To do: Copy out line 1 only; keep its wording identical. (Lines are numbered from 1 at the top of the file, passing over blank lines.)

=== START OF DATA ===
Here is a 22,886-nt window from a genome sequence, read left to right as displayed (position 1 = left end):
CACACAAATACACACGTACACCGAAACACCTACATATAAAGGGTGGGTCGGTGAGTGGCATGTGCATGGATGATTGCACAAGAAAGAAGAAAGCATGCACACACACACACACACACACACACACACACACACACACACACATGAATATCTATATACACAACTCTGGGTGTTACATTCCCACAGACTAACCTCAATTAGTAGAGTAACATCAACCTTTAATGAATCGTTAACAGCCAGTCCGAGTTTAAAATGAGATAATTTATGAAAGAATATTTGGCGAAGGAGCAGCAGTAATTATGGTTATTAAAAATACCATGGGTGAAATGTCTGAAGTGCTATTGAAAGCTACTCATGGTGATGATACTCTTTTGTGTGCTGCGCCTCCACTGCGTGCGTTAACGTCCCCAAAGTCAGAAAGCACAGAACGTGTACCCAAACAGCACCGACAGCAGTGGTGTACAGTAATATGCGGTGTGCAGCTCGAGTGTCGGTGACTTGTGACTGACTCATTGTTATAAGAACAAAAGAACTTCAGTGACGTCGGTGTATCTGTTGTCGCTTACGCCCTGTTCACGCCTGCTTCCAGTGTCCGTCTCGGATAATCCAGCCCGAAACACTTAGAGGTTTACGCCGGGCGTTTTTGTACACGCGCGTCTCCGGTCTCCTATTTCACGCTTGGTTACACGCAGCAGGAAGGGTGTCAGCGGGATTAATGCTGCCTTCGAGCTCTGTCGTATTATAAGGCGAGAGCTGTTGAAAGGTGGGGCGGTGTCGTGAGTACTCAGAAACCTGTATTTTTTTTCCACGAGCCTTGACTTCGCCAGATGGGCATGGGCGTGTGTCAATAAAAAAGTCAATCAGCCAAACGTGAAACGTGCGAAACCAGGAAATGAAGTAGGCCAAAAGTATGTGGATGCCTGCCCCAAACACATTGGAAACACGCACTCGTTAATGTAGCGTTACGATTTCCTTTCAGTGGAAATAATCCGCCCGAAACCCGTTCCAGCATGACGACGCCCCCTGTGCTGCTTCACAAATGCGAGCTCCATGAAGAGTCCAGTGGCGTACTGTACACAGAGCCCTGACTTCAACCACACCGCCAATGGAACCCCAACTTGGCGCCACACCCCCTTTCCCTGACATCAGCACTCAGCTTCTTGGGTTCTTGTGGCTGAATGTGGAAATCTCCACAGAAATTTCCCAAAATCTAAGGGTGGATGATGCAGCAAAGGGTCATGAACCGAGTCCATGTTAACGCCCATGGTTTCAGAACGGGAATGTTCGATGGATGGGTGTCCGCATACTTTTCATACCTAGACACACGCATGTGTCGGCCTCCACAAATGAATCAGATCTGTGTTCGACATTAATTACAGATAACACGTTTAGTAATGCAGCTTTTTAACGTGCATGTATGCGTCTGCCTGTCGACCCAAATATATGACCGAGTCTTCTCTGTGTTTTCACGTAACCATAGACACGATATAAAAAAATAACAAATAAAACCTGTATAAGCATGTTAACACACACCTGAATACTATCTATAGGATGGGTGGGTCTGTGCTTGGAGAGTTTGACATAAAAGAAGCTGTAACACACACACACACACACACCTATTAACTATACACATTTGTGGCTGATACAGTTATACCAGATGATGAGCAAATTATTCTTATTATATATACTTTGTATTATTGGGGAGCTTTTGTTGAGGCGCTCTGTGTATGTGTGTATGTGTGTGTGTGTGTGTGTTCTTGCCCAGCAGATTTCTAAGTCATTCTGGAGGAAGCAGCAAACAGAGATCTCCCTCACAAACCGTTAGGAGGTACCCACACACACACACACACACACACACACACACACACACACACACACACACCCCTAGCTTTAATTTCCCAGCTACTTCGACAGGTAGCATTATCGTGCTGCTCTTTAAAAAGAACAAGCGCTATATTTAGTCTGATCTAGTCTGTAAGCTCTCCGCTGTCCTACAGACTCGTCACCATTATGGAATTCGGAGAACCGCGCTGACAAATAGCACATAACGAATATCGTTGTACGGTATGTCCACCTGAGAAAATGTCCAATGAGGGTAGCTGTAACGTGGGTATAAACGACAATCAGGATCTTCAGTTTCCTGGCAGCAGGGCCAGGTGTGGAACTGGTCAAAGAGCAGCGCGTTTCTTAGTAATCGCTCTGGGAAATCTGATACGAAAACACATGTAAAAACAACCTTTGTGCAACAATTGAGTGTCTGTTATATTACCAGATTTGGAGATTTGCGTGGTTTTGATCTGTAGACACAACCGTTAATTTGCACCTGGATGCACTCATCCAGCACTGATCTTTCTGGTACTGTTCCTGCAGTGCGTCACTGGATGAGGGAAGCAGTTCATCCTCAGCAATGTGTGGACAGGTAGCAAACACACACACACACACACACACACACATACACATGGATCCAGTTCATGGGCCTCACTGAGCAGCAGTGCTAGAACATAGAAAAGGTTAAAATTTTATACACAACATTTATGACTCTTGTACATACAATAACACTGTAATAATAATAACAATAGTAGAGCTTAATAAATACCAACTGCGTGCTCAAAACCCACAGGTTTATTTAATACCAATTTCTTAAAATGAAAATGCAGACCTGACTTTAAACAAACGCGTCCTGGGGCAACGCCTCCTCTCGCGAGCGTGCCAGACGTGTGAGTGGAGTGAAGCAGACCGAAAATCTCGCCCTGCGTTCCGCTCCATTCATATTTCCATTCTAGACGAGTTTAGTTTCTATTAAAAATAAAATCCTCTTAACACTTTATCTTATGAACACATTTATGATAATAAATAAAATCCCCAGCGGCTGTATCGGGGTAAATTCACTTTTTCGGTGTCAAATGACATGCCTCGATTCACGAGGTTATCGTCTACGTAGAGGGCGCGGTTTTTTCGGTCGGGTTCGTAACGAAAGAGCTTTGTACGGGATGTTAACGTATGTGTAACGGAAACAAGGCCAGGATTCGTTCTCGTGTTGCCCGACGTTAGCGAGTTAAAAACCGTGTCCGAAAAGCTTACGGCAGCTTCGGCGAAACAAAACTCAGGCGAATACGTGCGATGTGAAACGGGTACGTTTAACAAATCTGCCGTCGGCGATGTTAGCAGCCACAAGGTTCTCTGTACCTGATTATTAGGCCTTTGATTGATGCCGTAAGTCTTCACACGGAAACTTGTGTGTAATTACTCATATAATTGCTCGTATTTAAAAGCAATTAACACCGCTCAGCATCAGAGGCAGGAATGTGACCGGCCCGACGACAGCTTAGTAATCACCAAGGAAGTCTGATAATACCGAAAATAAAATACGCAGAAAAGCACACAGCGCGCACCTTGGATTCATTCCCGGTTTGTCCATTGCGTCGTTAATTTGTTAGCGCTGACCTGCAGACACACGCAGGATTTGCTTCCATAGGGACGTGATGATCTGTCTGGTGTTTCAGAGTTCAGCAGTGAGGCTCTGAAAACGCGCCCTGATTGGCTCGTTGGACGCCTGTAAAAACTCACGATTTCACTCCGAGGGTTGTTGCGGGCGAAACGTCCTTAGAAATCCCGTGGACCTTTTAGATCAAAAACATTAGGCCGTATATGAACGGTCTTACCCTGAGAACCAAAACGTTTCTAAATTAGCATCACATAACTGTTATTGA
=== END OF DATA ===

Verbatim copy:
Here is a 22,886-nt window from a genome sequence, read left to right as displayed (position 1 = left end):